Twins take gamble on Kenny Rogers

Veteran pitcher signs one-year,$2 million contract

Compiled from wire services

MINNEAPOLIS -- Kenny Rogers and the Minnesota Twins finalized a $2 million, one-year contract today.

The deal, which contains about $500,000 in performance incentives, was contingent on Rogers passing a physical. He did that this morning, general manager Terry Ryan said.

The 38-year-old left-hander arrived Wednesday night at the Twins' spring training complex in Fort Myers, Fla., and was throwing pitches in the bullpen by this morning.


To make room, Minnesota put left-hander Eric Milton on the 60-day disabled list.

Milton, an All-Star in 2001 who's been a key piece of the Twins' rotation since 1998, had arthroscopic surgery on his left knee in Utah last week that revealed torn and loose cartilage and inflammation that resembled arthritis. Milton is expected to miss four to six months.

"As soon as Miltie came back from Salt Lake was when we set this thing in motion," Ryan said. "Once we knew he was going to be out at least four months and we knew Rogers was still available, it was an easy decision."

The Twins were confident Johan Santana could fill Milton's spot, as he did last season when Milton, Brad Radke and Joe Mays missed a total of more than six months to injuries. But Santana, 8-6 with a 2.99 ERA last year, is more valuable in the bullpen as a long or short left-handed reliever.

"We know Santana can start," manager Ron Gardenhire said after Wednesday's 3-1 loss to Cleveland in Winter Haven. "He's going to be a starter in this league. But this strengthens this baseball team.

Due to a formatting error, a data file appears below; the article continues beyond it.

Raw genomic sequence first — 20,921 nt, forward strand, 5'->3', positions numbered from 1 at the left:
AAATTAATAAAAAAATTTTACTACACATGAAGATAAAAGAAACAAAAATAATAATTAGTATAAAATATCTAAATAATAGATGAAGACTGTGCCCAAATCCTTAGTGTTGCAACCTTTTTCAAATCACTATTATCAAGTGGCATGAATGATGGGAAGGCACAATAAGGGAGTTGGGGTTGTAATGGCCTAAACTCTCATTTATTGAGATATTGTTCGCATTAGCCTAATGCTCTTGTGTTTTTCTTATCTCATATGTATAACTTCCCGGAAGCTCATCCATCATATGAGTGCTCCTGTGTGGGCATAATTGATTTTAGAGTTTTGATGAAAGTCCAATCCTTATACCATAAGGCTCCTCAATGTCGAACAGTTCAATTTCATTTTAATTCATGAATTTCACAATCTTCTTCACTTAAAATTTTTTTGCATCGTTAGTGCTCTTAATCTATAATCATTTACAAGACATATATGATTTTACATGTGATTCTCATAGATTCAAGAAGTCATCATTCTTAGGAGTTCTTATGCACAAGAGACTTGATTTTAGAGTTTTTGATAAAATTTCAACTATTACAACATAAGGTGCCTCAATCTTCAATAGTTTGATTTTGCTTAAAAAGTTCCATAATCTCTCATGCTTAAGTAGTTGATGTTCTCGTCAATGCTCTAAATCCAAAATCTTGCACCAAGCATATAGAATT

"You take every advantage you can when you have a good shot."

Gardenhire was quite pleased by the move.

"If you're going to fill a hole," Gardenhire said, "this is a full plug. He's a proven, veteran left-handed starter in this league."


Rogers went 13-8 with a 3.84 ERA for Texas last season and has a record of 145-106 over his 15-year career with an ERA of 4.20. He pitched a perfect game in 1994 for the Rangers and was an All-Star in 1995.

Rogers began his career with Texas in 1989, also pitching for the Yankees, Oakland and the Mets before rejoining the Rangers as a free agent before the 2000 season.

His procurement is the kind of aggressive move by the front office that hasn't been seen since the Twins signed pitcher Jack Morris and designated hitter Chili Davis before the 1991 season. The message wasn't lost on the players.

"Wow, that's impressive for us to get him," outfielder Bobby Kielty said. "It makes you think we're really trying now, boy. Not that we weren't before, but he's big time."

The Twins ought to know. Rogers is 11-7 with a 2.93 earned-run average against them in his career.

"He's on our side now," Gardenhire said.

Rogers, who works an exceptional curveball and changeup off an average fastball, has won at least 16 games five times in his career and went 13-8 with a 3.84 ERA last year for the last-place Texas Rangers.

Rogers' best season occurred in 1995, when he was 17-7 with a 3.38 ERA with the Rangers and pitched in the All-Star Game. His worst seasons came after signing as a free agent with the New York Yankees, when he was criticized as a player who couldn't perform under the pressure. In the postseason, with the Yankees in 1996 and New York Mets in 1999, he is 0-3 with a 9.47 ERA.


Rogers turned down a two-year, $10.2 million offer from the Rangers at the end of last season, electing to become a free agent, then didn't receive any offers close to that. He recently had been negotiating with several teams on one-year deals in the $1.5 million to $2 million range.

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